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The “better data, better planning” census: a cross-sectional, multi-centre study investigating the factors influencing patient attendance at the emergency department in Ireland

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journal contribution
posted on 2023-03-15, 15:05 authored by Niamh CumminsNiamh Cummins, Louise A Barry, Carrie GaravanCarrie Garavan, Collette Devlin, Gillian Corey, Fergal Cummins, DAMIEN RYAN, Sinead Cronin, Emma WallaceEmma Wallace, Gerard McCarthy, Rose GalvinRose Galvin

Background: Internationally Emergency Department (ED) crowding is a signifcant health services delivery issue  posing a major risk to population health. ED crowding affects both the quality and access of health services and is  associated with poorer patient outcomes and increased mortality rates. In Ireland the practising of “Corridor Medicine”  and “Trolley Crises” have become prevalent. The objectives of this study are to describe the demographic and clinical  profle of patients attending regional EDs and to investigate the factors infuencing ED utilisation in Ireland. Methods: This was a multi-centre, cross-sectional study and recruitment occurred at a selection of urban and rural  EDs (n=5) in Ireland throughout 2020. At each site all adults presenting over a 24 h census period were eligible for  inclusion. Clinical data were collected via electronic records and a questionnaire provided information on demographics, healthcare utilisation, service awareness and factors infuencing the decision to attend the ED. Results: Demographics difered signifcantly between ED sites in terms of age (p≤0.05), socioeconomic status  (p≤0.001), and proximity of health services (p≤0.001). Prior to ED attendance 64% of participants accessed community health services. Most participants (70%) believed the ED was the “best place” for emergency care or attended due to lack of awareness of other services (30%). Musculoskeletal injuries were the most common reason for presentation  to the ED in this study (24%) and almost a third of patients (31%) reported presenting to the ED for an x-ray or scan. Conclusions: This study has identifed regional and socioeconomic diferences in the drivers of ED presentations  and factors infuencing ED attendance in Ireland from the patient perspective. Improved awareness of, and provision  of alternative care pathways could potentially decrease ED attendances, which would be important in the context of  reducing ED crowding during the COVID-19 pandemic. New strategies for integration of acute care in the community  must acknowledge and plan for these issues as a universal approach is unlikely to be implemented successfully due  to regional factors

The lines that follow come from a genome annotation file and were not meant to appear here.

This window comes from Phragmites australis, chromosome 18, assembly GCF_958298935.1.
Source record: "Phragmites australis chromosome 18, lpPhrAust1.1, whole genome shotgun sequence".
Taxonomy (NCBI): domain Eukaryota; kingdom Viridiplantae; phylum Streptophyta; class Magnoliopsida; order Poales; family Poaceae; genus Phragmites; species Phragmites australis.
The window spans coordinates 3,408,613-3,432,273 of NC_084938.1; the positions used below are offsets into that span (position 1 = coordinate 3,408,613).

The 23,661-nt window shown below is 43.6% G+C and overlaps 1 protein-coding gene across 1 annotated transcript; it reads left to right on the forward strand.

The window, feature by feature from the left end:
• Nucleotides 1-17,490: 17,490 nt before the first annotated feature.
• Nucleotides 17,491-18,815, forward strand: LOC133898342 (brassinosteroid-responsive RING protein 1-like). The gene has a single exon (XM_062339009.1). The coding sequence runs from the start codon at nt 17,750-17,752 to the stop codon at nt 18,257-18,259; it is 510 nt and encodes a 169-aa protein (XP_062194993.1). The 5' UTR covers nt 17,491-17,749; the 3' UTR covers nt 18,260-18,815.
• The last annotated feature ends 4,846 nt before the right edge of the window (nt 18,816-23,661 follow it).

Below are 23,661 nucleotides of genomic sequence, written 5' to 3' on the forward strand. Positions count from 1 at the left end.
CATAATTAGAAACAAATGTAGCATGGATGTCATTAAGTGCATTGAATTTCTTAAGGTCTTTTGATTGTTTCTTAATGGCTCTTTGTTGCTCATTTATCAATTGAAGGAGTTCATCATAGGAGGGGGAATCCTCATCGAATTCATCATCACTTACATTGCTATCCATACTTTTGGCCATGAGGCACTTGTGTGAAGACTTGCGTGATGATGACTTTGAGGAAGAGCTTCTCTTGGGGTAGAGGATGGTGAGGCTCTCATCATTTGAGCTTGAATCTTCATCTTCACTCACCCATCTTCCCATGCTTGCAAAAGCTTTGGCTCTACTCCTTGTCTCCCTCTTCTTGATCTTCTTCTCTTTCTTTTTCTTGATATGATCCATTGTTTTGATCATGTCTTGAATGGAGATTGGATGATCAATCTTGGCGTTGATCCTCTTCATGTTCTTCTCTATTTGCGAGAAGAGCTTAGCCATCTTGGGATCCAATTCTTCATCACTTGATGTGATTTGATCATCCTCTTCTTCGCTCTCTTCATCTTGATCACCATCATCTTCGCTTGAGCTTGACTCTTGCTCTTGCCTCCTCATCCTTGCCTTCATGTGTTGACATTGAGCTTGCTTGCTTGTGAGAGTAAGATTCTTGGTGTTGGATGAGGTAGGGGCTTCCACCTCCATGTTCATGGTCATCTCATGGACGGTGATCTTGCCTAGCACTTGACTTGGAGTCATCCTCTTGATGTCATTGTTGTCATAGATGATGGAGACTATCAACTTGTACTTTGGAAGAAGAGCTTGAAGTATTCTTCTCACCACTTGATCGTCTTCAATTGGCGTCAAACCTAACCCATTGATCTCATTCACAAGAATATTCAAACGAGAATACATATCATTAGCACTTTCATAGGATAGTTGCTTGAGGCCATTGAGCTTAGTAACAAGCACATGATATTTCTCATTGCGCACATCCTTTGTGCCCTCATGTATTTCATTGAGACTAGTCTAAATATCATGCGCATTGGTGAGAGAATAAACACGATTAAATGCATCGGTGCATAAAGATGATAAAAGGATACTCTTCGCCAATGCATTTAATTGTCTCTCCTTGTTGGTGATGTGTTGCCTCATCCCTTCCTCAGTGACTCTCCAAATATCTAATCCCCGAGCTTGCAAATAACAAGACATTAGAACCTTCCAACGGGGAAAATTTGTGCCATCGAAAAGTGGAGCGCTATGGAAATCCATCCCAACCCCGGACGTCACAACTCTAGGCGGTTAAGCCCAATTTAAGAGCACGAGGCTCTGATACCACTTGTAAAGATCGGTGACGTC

BMC Health Services Research 22, 471



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Health Service Executive Clinical Design and Innovation Office

Also affiliated with

  • Health Research Institute (HRI)

Department or School

  • Allied Health
  • Nursing and Midwifery
  • School of Medicine